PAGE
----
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Welsh gives Air Force top ethics marks; Congresswomen say comments are 'troubling'

Jul. 25, 2014 - 06:00AM   |  
Gen. Mark Welsh gives his service top marks for personal behavior, saying he is 'very happy with the ethical fabric of the United States Air Force,' despite problems that include a cheating scandal at its nuclear missile sites and a general's drunken binge on an arms control mission. (Mandel Ngan/AFP)
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WASHINGTON — The Air Force's top officer gives his service top marks for personal behavior, saying he is "very happy with the ethical fabric of the United States Air Force," despite problems that include a cheating scandal at its nuclear missile sites and a general's drunken binge on an arms control mission.

Gen. Mark Welsh's pronouncement comes as the Pentagon deals with a string of embarrassing incidents both criminal and ethical among its brass and lower-ranking officers. The volume of misbehavior prompted Defense Secretary Chuck Hagel to name a two-star admiral to "improve professionalism, moral and ethical decision-making" in the military.

"Do we have incidents? Absolutely," Welsh, the Air Force chief of staff, said in an interview. "Any organization with almost 700,000 people is going to have incidents. But we do not have an epidemic of bad ethical behavior by people across the Air Force. If you look at the numbers, that's simply not the case."

Welsh's comments show he is out of touch with the challenges facing his service, said two members of Congress active in fighting sexual harassment in the military.

It's "deeply troubling that he's 'very happy' with the ethical conduct of his force," given the Air Force's problems with sexual assault, said Sen. Kirsten Gillibrand, D-N.Y., who chairs the Senate Armed Services subcommittee on personal.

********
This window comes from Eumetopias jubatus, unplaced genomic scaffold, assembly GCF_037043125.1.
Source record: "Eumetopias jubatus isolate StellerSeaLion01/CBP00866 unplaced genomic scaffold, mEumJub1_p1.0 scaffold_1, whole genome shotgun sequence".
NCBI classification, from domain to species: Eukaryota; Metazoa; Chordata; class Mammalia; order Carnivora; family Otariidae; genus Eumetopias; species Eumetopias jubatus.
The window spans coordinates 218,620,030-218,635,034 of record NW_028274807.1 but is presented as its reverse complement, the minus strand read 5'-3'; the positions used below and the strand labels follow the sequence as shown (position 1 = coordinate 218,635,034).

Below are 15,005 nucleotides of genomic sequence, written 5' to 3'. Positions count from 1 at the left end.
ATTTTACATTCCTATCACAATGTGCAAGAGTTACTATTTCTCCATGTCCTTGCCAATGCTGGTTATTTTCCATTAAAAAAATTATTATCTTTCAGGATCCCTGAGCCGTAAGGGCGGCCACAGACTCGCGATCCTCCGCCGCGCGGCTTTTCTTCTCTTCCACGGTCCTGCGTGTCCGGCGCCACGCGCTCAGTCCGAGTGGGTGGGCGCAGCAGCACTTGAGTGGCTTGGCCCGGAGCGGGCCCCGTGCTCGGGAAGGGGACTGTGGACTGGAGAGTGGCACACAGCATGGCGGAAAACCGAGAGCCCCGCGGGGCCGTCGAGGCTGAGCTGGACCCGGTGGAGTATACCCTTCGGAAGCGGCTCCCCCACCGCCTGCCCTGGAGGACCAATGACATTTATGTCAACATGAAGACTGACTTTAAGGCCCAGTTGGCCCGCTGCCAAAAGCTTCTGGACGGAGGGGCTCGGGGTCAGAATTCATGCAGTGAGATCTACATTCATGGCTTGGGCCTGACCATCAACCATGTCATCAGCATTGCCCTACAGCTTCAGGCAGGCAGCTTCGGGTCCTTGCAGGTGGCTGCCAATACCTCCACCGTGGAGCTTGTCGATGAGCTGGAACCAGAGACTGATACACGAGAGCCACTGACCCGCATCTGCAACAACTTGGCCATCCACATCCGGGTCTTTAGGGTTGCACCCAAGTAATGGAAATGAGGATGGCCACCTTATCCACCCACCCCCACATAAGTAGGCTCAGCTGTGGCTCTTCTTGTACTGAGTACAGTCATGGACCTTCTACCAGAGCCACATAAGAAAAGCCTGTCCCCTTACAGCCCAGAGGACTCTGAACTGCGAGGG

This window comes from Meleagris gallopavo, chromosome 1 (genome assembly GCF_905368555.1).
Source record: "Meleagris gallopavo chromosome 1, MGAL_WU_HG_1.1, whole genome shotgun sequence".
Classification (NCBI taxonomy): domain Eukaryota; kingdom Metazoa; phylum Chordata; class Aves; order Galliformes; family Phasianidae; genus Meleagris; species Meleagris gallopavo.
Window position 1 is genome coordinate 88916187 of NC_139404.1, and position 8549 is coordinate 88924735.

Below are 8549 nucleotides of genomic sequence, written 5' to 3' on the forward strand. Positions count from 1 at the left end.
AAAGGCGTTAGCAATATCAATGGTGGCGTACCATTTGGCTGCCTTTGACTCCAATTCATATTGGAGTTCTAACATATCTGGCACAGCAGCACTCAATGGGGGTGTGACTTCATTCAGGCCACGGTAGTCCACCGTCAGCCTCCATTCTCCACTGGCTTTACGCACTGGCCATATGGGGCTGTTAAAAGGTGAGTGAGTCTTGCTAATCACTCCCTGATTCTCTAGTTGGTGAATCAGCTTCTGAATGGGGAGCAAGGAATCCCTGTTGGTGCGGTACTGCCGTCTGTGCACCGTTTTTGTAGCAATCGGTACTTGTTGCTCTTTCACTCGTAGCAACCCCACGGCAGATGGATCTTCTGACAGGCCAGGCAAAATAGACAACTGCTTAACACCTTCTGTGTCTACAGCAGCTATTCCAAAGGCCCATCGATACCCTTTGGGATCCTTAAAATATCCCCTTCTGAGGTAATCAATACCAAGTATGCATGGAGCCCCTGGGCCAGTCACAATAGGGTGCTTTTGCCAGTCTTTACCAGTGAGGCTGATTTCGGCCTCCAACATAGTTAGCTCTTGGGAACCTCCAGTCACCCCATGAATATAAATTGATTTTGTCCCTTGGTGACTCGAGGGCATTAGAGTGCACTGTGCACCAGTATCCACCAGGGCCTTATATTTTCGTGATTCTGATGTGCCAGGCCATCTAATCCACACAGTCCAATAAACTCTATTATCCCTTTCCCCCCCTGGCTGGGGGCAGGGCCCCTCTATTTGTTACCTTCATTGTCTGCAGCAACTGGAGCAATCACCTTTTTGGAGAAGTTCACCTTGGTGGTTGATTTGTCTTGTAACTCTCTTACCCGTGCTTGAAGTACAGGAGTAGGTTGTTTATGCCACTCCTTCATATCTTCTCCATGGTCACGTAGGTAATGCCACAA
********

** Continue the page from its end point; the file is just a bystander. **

"You have to wonder when he will finally get it," Gillibrand said. "I hope his cavalier attitude to this crisis is not reflective of his superiors' position."

Since 2010, at least 15 generals and admirals have been disciplined for unacceptable behavior ranging from an Air Force general's drunken binge while leading a delegation to a nuclear conference in Russia to an admiral passing fake poker chips at a casino to adultery and alleged sexual assault. In addition, the Air Force fired nine officers this year and accepted the resignation of a colonel swept up in a cheating scandal involving 100 officers responsible for firing nuclear missiles.

Hagel has not drawn any conclusions from Rear Adm. Margaret Klein's review of military ethics, said Rear Adm. John Kirby, a Pentagon spokesman.

Hagel "believes the vast majority of servicemen and -women serve with honor and distinction," Kirby said. "But he wants to better understand why some do not and the degree to which we could have institutional problems. That's why he established the position Rear Adm. Klein is filling, and it's why he plans to stay fully engaged on the topic."

Welsh acknowledged that some Air Force officers have acted improperly. He said Incidents are investigated and airmen are disciplined appropriately.

Welsh drew a distinction between ethical lapses and sexual assaults. Sexual assault is "violent criminal behavior," while abusing travel privileges or staying in an expensive hotel are different matters, he said.

Welsh said he sees no systemic problem with ethics in his service.

"No. Never have. I don't think it existed," Welsh said. "There's a big difference between an endemic or systemic problem and bad behavior by individuals. There's a big difference."

Rep. Jackie Speier, D-Calif., who has championed efforts on the House Armed Services Committee to combat sexual assault in the military, said ethics and sexual crimes cannot be treated separately. Unethical behavior, such as posting sexually explicit images, has contributed to the sexual assault crisis, she said.

"The troubling message is that it's back to business as usual. I hope the general is not intending to send that kind of message," she said. "If he hasn't gotten that message from the House and Senate, he is not reading us properly."

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